Seductions And Promises

From My Story Doctor:

The sweetest thing writers can hear is that our readers missed their bedtime because they couldn’t put our book down. The words on the page seduce the reader to continue flipping and it’s obvious this engagement begins at the story’s opening and continues. So the question I’m exploring today is what openings do we need and what elements are required?

Recently, Hollywood Consultant Michael Hauge gave his ‘Seducing the Reader in the First Ten Pages’ talk to Apexers — great presentation — and one of the things that gave me pause was a question he sometimes asks to his clients. “Would you want to hang out with your protagonist in real life?”

He said he sometimes gets back a “yes, at the end of the book, after the character completes their arc” and sometimes the answer is worse, a just no. This begs the question, he said, “if you wouldn’t want to hang with them then why would you expect your reader to?” It’s a fair point.

So yes, character is extremely integral as is setting, and conflict. How do these puzzle pieces connect and how can you boil your story down that leaves ambrosia in your readers minds like ‘sweet maple syrup’ while they are trudging their way to breakfast with not enough sleep.


Everyone can probably agree without character there is no story. So how do we get our readers to feel compelled to follow our characters, particularly our protagonist?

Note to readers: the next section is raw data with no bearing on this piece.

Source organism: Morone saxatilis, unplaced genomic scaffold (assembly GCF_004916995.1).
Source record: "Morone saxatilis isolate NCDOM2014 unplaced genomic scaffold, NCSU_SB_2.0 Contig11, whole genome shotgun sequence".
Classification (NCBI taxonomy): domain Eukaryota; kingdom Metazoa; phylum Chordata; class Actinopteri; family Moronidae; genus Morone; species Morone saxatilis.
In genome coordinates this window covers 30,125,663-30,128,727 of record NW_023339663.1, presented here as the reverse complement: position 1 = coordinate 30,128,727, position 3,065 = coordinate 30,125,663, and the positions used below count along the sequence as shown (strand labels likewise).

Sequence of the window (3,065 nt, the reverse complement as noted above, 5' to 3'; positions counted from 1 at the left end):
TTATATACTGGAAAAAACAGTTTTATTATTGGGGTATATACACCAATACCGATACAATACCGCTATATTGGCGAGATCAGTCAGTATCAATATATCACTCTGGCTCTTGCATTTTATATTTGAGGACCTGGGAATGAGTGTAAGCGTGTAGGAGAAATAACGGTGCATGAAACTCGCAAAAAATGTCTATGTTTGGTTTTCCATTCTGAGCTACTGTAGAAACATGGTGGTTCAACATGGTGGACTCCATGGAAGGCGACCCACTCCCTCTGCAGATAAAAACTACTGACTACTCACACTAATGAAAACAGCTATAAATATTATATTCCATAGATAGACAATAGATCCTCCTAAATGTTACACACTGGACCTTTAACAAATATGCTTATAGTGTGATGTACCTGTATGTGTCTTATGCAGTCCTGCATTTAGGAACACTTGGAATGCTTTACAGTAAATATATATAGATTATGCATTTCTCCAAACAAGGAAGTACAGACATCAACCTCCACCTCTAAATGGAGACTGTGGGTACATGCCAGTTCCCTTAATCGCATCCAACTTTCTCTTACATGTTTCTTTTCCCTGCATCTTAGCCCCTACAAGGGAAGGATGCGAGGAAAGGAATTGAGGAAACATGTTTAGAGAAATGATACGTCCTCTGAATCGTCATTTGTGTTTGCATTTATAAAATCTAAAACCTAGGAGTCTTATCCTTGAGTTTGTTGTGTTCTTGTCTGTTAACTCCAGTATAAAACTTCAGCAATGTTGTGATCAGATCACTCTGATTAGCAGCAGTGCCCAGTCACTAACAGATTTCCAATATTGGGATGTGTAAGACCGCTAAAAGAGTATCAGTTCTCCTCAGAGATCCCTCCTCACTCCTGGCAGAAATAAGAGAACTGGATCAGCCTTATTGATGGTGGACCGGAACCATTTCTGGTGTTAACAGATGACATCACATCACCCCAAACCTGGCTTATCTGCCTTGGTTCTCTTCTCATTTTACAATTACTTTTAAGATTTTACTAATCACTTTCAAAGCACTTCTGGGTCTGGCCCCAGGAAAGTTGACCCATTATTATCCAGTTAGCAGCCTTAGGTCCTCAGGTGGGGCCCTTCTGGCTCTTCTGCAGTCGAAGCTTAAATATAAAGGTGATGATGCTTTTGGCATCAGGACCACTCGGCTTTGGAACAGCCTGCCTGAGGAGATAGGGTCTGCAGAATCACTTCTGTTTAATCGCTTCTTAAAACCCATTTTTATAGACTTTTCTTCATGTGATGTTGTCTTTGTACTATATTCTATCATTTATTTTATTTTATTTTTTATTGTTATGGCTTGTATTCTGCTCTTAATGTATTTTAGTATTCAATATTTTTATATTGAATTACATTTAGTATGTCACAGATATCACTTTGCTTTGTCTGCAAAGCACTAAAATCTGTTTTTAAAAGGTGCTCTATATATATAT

David Farland said on his PROMISING STARTS course “Don’t be a character assassin with your own characters. Even your villain can be noble.” That is an intriguing concept. To boil it down simplistically, you want your characters to be likeable, or at the very least relatable. And with villains, if they are relatable, it makes them more real.

Story, according to Michael Hauge, starts with character because we read to have an experience and to have that experience we become the character. We are basically sliding into the protagonist’s skin and becoming that avatar. Can you imagine the difficulty in slipping into the skin of someone we don’t like? It would feel off-putting at best. However, if the character is relatable, we still can. Neither likeable nor relatable? We are not giving our reader an enticing reason to join the journey.

Creating empathy for the character, according to Hauge, is one of the best ways of starting out a story. We need to show how the character is stuck, is in jeopardy, is in danger of losing something vital. And belikeable. Show that they are caring and good people. He says, “They’ll have flaws, yes, but show that later. Get us hooked first.” Make them funny. And last, you certainly don’t have to do all of these, but you should have at least one from the list.

Farland, who also greenlit Hollywood screenplays during his career, agreed with showing the character being in pain and also being likable. He said to give characters problems, multiple problems, big layered problems! This is one of the things you should consider before you start writing your story.